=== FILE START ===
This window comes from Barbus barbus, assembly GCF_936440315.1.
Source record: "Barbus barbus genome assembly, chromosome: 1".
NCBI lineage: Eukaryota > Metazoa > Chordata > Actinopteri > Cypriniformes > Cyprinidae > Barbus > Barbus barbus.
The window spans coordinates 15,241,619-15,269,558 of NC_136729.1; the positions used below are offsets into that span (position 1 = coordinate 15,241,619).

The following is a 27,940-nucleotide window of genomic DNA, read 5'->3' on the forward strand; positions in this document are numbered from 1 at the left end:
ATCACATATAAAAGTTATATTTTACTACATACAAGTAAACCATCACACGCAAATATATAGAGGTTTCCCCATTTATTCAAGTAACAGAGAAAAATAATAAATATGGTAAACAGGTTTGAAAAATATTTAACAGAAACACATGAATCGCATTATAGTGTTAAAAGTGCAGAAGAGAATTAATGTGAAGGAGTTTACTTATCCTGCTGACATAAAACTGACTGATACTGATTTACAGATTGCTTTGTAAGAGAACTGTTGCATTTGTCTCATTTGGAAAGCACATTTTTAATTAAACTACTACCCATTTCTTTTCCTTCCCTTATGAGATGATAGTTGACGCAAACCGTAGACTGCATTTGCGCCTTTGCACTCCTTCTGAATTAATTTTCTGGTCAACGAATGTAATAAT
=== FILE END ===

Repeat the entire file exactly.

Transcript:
This window comes from Barbus barbus, assembly GCF_936440315.1.
Source record: "Barbus barbus genome assembly, chromosome: 1".
NCBI lineage: Eukaryota > Metazoa > Chordata > Actinopteri > Cypriniformes > Cyprinidae > Barbus > Barbus barbus.
The window spans coordinates 15,241,619-15,269,558 of NC_136729.1; the positions used below are offsets into that span (position 1 = coordinate 15,241,619).

The following is a 27,940-nucleotide window of genomic DNA, read 5'->3' on the forward strand; positions in this document are numbered from 1 at the left end:
ATCACATATAAAAGTTATATTTTACTACATACAAGTAAACCATCACACGCAAATATATAGAGGTTTCCCCATTTATTCAAGTAACAGAGAAAAATAATAAATATGGTAAACAGGTTTGAAAAATATTTAACAGAAACACATGAATCGCATTATAGTGTTAAAAGTGCAGAAGAGAATTAATGTGAAGGAGTTTACTTATCCTGCTGACATAAAACTGACTGATACTGATTTACAGATTGCTTTGTAAGAGAACTGTTGCATTTGTCTCATTTGGAAAGCACATTTTTAATTAAACTACTACCCATTTCTTTTCCTTCCCTTATGAGATGATAGTTGACGCAAACCGTAGACTGCATTTGCGCCTTTGCACTCCTTCTGAATTAATTTTCTGGTCAACGAATGTAATAAT